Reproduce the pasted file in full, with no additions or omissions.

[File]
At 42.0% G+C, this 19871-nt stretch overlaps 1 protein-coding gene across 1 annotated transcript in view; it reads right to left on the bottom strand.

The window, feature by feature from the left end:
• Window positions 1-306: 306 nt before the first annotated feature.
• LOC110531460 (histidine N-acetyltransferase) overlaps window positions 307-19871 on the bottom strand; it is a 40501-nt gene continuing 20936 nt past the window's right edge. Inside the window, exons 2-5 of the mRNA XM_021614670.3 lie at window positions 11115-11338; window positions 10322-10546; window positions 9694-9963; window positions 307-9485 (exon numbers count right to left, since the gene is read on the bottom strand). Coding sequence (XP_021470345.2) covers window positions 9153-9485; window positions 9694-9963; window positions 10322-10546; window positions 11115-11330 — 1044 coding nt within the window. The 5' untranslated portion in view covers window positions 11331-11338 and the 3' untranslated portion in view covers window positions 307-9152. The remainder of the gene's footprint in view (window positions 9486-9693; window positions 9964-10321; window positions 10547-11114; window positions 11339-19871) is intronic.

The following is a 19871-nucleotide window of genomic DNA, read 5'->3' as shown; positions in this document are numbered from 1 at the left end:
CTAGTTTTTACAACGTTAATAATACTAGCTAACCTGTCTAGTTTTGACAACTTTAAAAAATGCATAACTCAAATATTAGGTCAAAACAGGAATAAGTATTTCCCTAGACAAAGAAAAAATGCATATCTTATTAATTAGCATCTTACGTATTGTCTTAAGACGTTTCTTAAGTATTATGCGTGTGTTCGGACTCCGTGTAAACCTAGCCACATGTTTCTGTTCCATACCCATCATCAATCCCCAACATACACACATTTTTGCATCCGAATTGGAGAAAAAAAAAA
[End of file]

At 42.0% G+C, this 19871-nt stretch overlaps 1 protein-coding gene across 1 annotated transcript in view; it reads right to left on the bottom strand.

The window, feature by feature from the left end:
• Window positions 1-306: 306 nt before the first annotated feature.
• LOC110531460 (histidine N-acetyltransferase) overlaps window positions 307-19871 on the bottom strand; it is a 40501-nt gene continuing 20936 nt past the window's right edge. Inside the window, exons 2-5 of the mRNA XM_021614670.3 lie at window positions 11115-11338; window positions 10322-10546; window positions 9694-9963; window positions 307-9485 (exon numbers count right to left, since the gene is read on the bottom strand). Coding sequence (XP_021470345.2) covers window positions 9153-9485; window positions 9694-9963; window positions 10322-10546; window positions 11115-11330 — 1044 coding nt within the window. The 5' untranslated portion in view covers window positions 11331-11338 and the 3' untranslated portion in view covers window positions 307-9152. The remainder of the gene's footprint in view (window positions 9486-9693; window positions 9964-10321; window positions 10547-11114; window positions 11339-19871) is intronic.

The following is a 19871-nucleotide window of genomic DNA, read 5'->3' as shown; positions in this document are numbered from 1 at the left end:
CTAGTTTTTACAACGTTAATAATACTAGCTAACCTGTCTAGTTTTGACAACTTTAAAAAATGCATAACTCAAATATTAGGTCAAAACAGGAATAAGTATTTCCCTAGACAAAGAAAAAATGCATATCTTATTAATTAGCATCTTACGTATTGTCTTAAGACGTTTCTTAAGTATTATGCGTGTGTTCGGACTCCGTGTAAACCTAGCCACATGTTTCTGTTCCATACCCATCATCAATCCCCAACATACACACATTTTTGCATCCGAATTGGAGAAAAAAAAAA